808#16D camera modified for near IR for sale

edited November 2013 in KAP Gear Sources
I found the below page soon after purchasing an 808#16D and successfully followed the directions by John Wells.

Simple and cheap near IR conversion of the wide-angle HD 808#16D camera

I recently bought a mobius actioncam and do not use the 808#16 anymore. It includes an unmodified as well as the modified lens and everything in the photo. You will need to provide your own microsd card.

$70 shipped.




  • Hi, What is the quality of the camera like compared with the 808#16D and how much does it weigh?
  • John, I don't own a Mobius, but I checked out some full-res videos made with one, and they're excellent. Full 1920x1080, and the still frames are a lot cleaner than the 808. It still suffers from barrel distortion, but not as bad as the 808.

    This guy uses a Mobius:


    View it at full 1080 and take a look at an individual frame. It's from a glider, so you'll get a good feel for its aerial performance.

    Same guy has a video showing some color shift behavior when it saturates, though. That's the most recent one in his video stream.

  • Sorry to utterly hijack a thread, but this might actually be a selling point for the IR-converted 808 #16D:

    Has anyone tried mounting two 808 #16D cameras, one IR converted one left as-is, both pointing as close to the same direction as possible? I've brought this up in the past, but it seems like you could pull the R channel out of the stock camera and a monochrome image out of the IR converted camera and use them to make an NDVI movie. It would require a truckload of number crunching, but it could be really really useful for people doing soil studies, archaeology, etc. The number crunching would be considerably less if you were pulling still frames out of the video streams and only crunching numbers on the frames of interest. The software for doing the NDVI processing is free, so this might not be too far off-base from what you're doing with these cameras, John.

  • It's possible but a little cumbersome to do the NDVI video processing using ImageJ/Fiji. The processing is reasonably fast but far from real time. It's a lot easier if you use a single camera with a blue or preferably red filter so you don't have to worry about syncing the the frames of two cameras. If the video frames are not synced well there will be too much parallax (assuming the camera is moving around) to combine the images to make a clear NDVI. If the cameras are high enough that's less of a problem.
  • The mobius actioncam weighs 39grams. I use it to fly and record my fpv quadcopter flights.
    No worries about the hijack. I'm glad to start a useful conversation.

    My converted 808#16D is still for sale if you know anyone interested. $70 shipped.
  • I have never tried NDVI!
    PLOTS cover it in some detail: http://publiclab.org/wiki/ndvi-plots-ir-kit but I have no feel for how useful it would be for our work.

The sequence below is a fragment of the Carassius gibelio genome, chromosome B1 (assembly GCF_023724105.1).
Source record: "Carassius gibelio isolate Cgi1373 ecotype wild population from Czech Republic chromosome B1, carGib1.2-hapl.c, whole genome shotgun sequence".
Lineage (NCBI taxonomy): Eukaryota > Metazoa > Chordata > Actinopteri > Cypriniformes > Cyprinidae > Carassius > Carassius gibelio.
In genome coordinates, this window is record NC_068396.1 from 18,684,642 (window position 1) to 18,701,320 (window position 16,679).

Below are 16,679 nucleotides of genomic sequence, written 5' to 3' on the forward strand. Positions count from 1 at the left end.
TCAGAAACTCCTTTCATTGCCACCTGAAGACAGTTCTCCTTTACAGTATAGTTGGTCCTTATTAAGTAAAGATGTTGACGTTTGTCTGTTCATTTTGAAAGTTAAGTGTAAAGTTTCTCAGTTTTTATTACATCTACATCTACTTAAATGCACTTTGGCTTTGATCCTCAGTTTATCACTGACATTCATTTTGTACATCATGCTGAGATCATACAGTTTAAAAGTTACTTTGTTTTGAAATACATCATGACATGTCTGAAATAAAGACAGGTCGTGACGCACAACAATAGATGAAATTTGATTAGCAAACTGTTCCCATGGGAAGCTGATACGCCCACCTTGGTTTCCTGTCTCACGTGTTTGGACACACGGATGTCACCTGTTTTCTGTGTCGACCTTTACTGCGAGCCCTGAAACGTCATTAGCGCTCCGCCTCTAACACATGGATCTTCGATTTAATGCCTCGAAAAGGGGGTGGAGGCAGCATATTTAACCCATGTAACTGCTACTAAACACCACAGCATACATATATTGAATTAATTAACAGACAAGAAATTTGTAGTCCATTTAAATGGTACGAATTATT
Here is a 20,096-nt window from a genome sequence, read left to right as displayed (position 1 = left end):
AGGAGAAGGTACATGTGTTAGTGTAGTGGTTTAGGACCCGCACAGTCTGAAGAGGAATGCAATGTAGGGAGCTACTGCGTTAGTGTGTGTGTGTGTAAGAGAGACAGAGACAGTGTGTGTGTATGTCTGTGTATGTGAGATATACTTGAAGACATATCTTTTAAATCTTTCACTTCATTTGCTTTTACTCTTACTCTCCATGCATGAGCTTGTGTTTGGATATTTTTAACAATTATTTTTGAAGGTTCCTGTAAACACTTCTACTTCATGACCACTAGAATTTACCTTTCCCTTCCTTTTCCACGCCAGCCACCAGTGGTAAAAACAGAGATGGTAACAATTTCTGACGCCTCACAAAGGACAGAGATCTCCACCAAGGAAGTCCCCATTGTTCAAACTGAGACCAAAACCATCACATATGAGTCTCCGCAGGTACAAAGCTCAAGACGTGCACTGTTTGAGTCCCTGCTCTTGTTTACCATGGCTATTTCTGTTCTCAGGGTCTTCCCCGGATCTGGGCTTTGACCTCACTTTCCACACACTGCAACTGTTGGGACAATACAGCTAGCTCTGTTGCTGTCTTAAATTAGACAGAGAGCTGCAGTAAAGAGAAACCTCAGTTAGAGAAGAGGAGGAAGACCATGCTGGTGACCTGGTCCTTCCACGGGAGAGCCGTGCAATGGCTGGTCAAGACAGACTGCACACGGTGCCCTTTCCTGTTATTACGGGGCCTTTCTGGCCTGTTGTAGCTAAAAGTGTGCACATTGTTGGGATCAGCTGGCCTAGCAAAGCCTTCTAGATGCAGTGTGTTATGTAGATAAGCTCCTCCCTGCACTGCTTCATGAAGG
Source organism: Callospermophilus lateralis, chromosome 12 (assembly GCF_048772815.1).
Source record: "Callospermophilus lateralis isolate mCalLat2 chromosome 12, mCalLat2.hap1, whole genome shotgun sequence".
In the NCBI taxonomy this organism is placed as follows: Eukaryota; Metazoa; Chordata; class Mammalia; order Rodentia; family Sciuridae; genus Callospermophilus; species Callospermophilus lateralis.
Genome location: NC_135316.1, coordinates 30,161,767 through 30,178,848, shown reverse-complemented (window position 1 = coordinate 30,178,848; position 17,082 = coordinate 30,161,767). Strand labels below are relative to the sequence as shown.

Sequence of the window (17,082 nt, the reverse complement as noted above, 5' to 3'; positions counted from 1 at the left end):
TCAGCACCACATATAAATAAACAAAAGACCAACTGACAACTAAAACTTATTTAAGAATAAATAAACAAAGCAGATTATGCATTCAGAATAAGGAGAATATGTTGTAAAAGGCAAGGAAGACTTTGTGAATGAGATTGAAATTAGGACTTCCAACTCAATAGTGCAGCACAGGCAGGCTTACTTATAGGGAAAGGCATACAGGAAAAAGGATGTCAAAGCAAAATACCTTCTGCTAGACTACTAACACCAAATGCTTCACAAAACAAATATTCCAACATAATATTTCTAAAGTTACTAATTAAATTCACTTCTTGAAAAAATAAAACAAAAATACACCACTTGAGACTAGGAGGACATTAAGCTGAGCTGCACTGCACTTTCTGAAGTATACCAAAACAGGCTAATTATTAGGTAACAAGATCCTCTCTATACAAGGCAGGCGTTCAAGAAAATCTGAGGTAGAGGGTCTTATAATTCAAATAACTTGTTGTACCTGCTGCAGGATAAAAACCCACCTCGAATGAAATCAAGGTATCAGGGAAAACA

• I could see it being useful for identifying buried archaeological features, similar to how you're using IR to gauge soil depth by the health of the above-ground vegetation. I'd love to post an example, but we don't have a lot of buried archaeological sites here. The only example I have was made on the ground using a tripod as an example of using NDVI to gauge the health of the vegetation for agricultural purposes. Not really the ideal example.

    Thanks for posting the PLOTS page, John. I was puzzling over how to do NDVI or something similar using a single camera. But the idea of using an IR converted camera with a superblue filter on it made a lot of sense, and helped answer some of the questions I had from Ned's post above. Time to read up on filters! (Hey, we've got some Schott BG3 at work. I gotta play!!)

  • Sold my camera to one of the KAP users. Thanks.
  • I forgot about this thread until I followed Tom's link from his filter post. NDVI has been used by archaeologists for the reasons Tom mentions. NDVI is much better at detecting changes in vegetation vigor than using NIR on its own. Vegetation is bright in NIR but so are a lot of other features so NIR images tend not to have much contrast. NDVI accentuates plant vigor because a healthy plant reflects a lot of NIR and very little red and as it is stressed it still reflects a good bit of NIR but the reflected red signal increases.

    For what it's worth, a blue filter doesn't work quite as well as a red filter since the reflected blue light remains fairly low when a plant is stressed so the NDVI of healthy and stressed vegetation is not as different as it is when using a red filter. I tried to explain this in a PLOTS note here: http://publiclab.org/notes/nedhorning/11-01-2013/why-a-red-filter-should-work-well-for-ndvi
  • Thanks for posting that link, Ned. I've got a Wratten #25 in my bag I can play with.

    I was excited to see the URLs for the spectral libraries. We collect these for a really limited subset of materials at work, mostly stuff that's either very black or very white in reflection, and things that are very opaque in transmission. A good bit of my job over the years has been to sit in front of a spectrophotometer scanning anything from lenses and optical filters to paint samples, construction paper, tape, or anything else we might use to make something black. The ones that work go in our database of usable materials. The ones that don't get a note: "Don't use me!"

    In all that time I never thought to stick a leaf in the machine! GAAAH! But that would've been useful information to have before wandering down this garden path. I'm glad to see you took a more methodical approach. I'm looking forward to trying the Wratten #25 filter.


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